Thanks to climate change, unusually heavy rain in the regions created the perfect locust breeding grounds, leading to massive new swarms. According to National Geographic, "Swarms can swell to 70 billion insects — enough to blanket New York City more than once."
Although these pests don't harm humans, they can cause a hunger crisis; a swarm is powerful enough to destroy crops, pasturelands and trees. The Famine Early Warning Systems Network predicts that locusts can devour enough crops to feed 280,000 people for six months in Somalia. Hopefully, the affected regions can prevent those pests from causing any more damage.
The Philippines Endured a Volcanic Eruption and Thousands of Tectonic Earthquakes
Did you know that the Philippines is home to 23 active volcanoes? The thought that these land formations can erupt at any moment is a frightening one. So, when Taal, the second most active volcano in the country, began to shake, those fears became a terrifying reality for the surrounding residents.
In early January, the volcano spewed gas, lava and ash into the air. This prompted the Philippine Institute of Volcanology and Seismology (PHIVOLCS) to release an Alert Level 4 — meaning a dangerous explosive eruption was possible within hours to days. According to the New York Post, 300,000 people needed to flee.
By the end of January, the alert on the volcano was lowered, allowing residents to return to villages buried in thick layers of ash and destroyed homes. Unfortunately, this wasn't Taal's last rumble; the PHIVOLCS reported a total of 2,484 volcanic-tectonic earthquakes near the volcano. Poultry farmer Emer Siscar told The New York Times, "It looks like we now have a more active volcano going forward."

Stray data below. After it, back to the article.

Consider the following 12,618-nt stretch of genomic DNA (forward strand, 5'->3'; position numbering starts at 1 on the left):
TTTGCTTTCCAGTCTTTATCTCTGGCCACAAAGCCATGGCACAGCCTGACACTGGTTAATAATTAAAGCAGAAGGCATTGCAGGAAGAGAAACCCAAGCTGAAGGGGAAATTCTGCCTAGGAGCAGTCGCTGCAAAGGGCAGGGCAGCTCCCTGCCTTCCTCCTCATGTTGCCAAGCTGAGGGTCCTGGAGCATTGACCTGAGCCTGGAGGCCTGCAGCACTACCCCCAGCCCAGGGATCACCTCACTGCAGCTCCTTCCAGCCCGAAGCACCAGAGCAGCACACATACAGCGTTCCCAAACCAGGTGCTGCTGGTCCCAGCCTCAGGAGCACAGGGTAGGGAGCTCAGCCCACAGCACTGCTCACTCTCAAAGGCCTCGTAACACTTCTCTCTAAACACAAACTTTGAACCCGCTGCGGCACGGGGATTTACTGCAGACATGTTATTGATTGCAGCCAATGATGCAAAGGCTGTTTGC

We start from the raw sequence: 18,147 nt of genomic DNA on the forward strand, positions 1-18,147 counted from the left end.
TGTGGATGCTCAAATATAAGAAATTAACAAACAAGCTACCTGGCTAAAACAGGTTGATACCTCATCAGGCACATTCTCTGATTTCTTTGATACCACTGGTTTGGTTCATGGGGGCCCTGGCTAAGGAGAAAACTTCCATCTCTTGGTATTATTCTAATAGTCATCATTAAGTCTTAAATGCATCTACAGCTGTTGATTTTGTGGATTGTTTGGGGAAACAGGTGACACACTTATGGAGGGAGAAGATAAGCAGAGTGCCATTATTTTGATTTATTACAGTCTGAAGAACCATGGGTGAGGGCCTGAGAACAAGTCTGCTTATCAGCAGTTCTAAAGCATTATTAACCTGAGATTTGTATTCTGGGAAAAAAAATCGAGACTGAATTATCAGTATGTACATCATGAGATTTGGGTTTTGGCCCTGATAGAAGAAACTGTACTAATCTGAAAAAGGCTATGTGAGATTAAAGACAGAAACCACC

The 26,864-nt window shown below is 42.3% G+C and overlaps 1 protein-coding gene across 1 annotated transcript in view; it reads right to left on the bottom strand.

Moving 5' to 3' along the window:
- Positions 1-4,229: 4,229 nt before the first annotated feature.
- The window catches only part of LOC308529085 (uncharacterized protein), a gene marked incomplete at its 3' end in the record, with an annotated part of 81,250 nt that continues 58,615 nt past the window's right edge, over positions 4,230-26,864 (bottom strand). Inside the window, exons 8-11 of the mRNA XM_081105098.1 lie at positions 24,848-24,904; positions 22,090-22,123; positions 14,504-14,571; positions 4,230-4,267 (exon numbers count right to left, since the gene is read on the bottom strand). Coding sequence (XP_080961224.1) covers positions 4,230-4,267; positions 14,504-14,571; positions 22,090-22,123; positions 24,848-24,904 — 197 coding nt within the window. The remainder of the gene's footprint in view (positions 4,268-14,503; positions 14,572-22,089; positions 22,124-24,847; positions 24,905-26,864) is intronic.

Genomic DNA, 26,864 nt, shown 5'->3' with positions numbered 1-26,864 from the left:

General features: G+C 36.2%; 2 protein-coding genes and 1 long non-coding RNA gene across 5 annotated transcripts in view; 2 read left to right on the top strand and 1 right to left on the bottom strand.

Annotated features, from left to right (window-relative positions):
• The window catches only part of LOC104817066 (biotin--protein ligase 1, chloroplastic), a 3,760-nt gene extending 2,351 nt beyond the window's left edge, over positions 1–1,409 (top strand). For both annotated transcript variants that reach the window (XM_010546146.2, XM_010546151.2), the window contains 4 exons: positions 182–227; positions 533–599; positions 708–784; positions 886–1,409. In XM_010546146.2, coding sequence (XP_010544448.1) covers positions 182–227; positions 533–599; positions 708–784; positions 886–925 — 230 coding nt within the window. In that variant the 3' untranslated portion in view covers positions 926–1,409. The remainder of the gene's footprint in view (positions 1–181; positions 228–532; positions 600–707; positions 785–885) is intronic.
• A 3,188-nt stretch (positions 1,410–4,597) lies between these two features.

Australia's Black Summer Led to Billions of Wildlife Lost
Things went from bad to worse in Australia as flames and smoke covered forests and cities from June 2019 to May 2020 — a year known as Black Summer. The deadly wildfires forced thousands to evacuate, burned at least 46 million acres and destroyed 6,000 buildings. Another heartbreaking outcome was the death and harm of almost 3 billion animals. More than 100 species were in need of "urgent help" to survive, including koalas, wallabies and several species of birds. Many of their beautiful habitats vanished in the devastation, making it challenging for the animals to find food and shelter.
Why were the fires so catastrophic? With record-breaking temperatures and months-long droughts, there was more energy to power the fires. Climatologist Joanna Wibig believes climate change is to blame, saying, "Climate change definitely contributes to fires spreading more easily, in Australia, but also in California, for example."
On a positive note, some rescued animals have been released back into the wild — just look at this koala climbing a tree. With so much loss, it's comforting to know that some animals were saved and returned home.
Our beautiful planet is transforming at an alarming rate. This is a problem; the changes in temperature can cause dangerous shifts in climate and weather. This devastating year of disasters is a reminder of the seriousness of climate change. By following guidance from climate experts and taking immediate action to save the planet, we can help shape the future in preserving the health of Earth.